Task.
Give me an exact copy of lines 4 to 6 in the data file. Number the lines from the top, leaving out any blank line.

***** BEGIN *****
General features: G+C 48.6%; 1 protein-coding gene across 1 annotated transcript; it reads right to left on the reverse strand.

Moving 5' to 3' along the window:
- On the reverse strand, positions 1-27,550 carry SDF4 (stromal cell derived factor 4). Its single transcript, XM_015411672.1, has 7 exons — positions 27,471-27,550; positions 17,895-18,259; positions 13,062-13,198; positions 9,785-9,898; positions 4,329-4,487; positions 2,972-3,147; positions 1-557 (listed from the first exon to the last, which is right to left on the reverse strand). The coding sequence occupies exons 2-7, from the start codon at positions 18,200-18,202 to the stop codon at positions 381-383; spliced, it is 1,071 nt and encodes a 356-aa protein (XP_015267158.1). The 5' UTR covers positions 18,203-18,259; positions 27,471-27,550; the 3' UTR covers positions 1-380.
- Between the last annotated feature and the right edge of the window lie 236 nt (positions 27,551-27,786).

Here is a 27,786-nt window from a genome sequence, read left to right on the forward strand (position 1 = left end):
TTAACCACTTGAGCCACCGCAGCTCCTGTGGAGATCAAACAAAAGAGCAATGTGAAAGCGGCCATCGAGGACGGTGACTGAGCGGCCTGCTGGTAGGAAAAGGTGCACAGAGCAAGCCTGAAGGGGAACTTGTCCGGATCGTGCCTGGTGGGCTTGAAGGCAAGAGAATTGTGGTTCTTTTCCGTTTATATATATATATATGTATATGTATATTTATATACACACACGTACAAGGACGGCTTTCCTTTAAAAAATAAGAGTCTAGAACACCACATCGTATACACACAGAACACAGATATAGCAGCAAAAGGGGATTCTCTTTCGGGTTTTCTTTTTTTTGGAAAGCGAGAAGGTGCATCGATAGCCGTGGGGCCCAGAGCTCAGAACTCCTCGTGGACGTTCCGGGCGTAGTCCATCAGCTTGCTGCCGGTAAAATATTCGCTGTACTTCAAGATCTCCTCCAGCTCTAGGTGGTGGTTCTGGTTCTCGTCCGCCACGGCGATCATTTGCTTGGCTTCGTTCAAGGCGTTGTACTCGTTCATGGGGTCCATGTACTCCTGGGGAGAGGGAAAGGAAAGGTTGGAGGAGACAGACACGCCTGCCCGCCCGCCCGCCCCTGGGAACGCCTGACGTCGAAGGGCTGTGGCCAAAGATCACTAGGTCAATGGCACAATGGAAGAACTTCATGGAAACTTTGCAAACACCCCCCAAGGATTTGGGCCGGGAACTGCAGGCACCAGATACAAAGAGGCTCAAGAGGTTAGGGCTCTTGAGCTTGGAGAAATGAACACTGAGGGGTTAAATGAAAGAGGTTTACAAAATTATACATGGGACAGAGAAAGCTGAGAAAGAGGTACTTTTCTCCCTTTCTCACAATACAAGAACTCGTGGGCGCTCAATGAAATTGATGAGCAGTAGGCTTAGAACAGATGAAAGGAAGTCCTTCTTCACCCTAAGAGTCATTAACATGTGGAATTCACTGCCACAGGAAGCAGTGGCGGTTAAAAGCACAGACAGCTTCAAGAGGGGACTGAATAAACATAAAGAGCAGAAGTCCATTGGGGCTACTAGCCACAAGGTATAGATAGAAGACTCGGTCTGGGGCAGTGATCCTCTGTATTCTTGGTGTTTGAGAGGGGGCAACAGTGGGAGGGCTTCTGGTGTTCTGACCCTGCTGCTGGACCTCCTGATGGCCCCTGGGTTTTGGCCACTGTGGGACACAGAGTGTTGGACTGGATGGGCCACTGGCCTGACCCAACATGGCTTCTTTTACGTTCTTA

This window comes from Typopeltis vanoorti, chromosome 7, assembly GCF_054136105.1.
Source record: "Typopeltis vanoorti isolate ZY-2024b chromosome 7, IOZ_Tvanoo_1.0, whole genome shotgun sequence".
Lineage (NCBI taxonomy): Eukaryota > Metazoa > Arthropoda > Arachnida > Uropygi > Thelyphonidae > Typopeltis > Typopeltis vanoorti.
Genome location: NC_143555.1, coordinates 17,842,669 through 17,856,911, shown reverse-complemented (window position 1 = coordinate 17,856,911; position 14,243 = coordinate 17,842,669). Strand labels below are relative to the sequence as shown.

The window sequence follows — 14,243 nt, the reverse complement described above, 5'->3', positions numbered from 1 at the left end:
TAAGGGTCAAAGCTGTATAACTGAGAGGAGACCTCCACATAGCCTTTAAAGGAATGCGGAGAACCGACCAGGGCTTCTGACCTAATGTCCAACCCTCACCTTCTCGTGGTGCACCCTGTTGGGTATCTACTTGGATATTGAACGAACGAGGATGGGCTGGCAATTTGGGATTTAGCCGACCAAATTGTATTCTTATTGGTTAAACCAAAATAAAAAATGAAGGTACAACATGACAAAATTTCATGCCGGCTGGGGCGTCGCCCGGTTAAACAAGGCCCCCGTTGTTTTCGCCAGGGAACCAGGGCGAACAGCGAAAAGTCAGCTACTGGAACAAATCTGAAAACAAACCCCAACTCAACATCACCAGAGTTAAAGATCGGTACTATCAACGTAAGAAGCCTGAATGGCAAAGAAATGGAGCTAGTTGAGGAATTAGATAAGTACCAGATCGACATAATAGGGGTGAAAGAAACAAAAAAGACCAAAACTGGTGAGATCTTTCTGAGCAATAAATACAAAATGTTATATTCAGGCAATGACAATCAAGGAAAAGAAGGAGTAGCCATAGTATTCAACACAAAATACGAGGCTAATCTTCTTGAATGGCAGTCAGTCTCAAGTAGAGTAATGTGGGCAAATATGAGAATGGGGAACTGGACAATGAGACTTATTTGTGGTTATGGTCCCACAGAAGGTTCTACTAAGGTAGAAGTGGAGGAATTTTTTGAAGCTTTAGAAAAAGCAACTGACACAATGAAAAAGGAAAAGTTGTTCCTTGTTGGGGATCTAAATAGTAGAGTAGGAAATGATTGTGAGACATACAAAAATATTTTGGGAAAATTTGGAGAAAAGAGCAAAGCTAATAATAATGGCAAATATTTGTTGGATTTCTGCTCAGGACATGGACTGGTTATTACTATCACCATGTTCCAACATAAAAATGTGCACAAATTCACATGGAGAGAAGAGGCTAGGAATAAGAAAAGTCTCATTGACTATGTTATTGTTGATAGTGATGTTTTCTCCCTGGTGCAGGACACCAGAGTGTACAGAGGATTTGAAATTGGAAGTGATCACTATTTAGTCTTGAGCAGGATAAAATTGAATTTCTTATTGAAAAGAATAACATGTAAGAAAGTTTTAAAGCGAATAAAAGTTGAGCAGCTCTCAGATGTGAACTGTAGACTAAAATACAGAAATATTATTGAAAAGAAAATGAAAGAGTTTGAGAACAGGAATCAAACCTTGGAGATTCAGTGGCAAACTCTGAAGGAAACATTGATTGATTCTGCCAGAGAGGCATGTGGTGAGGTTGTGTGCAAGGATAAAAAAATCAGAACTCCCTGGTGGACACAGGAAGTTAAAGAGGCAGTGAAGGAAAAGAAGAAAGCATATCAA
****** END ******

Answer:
- Between the last annotated feature and the right edge of the window lie 236 nt (positions 27,551-27,786).

Here is a 27,786-nt window from a genome sequence, read left to right on the forward strand (position 1 = left end):
TTAACCACTTGAGCCACCGCAGCTCCTGTGGAGATCAAACAAAAGAGCAATGTGAAAGCGGCCATCGAGGACGGTGACTGAGCGGCCTGCTGGTAGGAAAAGGTGCACAGAGCAAGCCTGAAGGGGAACTTGTCCGGATCGTGCCTGGTGGGCTTGAAGGCAAGAGAATTGTGGTTCTTTTCCGTTTATATATATATATATGTATATGTATATTTATATACACACACGTACAAGGACGGCTTTCCTTTAAAAAATAAGAGTCTAGAACACCACATCGTATACACACAGAACACAGATATAGCAGCAAAAGGGGATTCTCTTTCGGGTTTTCTTTTTTTTGGAAAGCGAGAAGGTGCATCGATAGCCGTGGGGCCCAGAGCTCAGAACTCCTCGTGGACGTTCCGGGCGTAGTCCATCAGCTTGCTGCCGGTAAAATATTCGCTGTACTTCAAGATCTCCTCCAGCTCTAGGTGGTGGTTCTGGTTCTCGTCCGCCACGGCGATCATTTGCTTGGCTTCGTTCAAGGCGTTGTACTCGTTCATGGGGTCCATGTACTCCTGGGGAGAGGGAAAGGAAAGGTTGGAGGAGACAGACACGCCTGCCCGCCCGCCCGCCCCTGGGAACGCCTGACGTCGAAGGGCTGTGGCCAAAGATCACTAGGTCAATGGCACAATGGAAGAACTTCATGGAAACTTTGCAAACACCCCCCAAGGATTTGGGCCGGGAACTGCAGGCACCAGATACAAAGAGGCTCAAGAGGTTAGGGCTCTTGAGCTTGGAGAAATGAACACTGAGGGGTTAAATGAAAGAGGTTTACAAAATTATACATGGGACAGAGAAAGCTGAGAAAGAGGTACTTTTCTCCCTTTCTCACAATACAAGAACTCGTGGGCGCTCAATGAAATTGATGAGCAGTAGGCTTAGAACAGATGAAAGGAAGTCCTTCTTCACCCTAAGAGTCATTAACATGTGGAATTCACTGCCACAGGAAGCAGTGGCGGTTAAAAGCACAGACAGCTTCAAGAGGGGACTGAATAAACATAAAGAGCAGAAGTCCATTGGGGCTACTAGCCACAAGGTATAGATAGAAGACTCGGTCTGGGGCAGTGATCCTCTGTATTCTTGGTGTTTGAGAGGGGGCAACAGTGGGAGGGCTTCTGGTGTTCTGACCCTGCTGCTGGACCTCCTGATGGCCCCTGGGTTTTGGCCACTGTGGGACACAGAGTGTTGGACTGGATGGGCCACTGGCCTGACCCAACATGGCTTCTTTTACGTTCTTA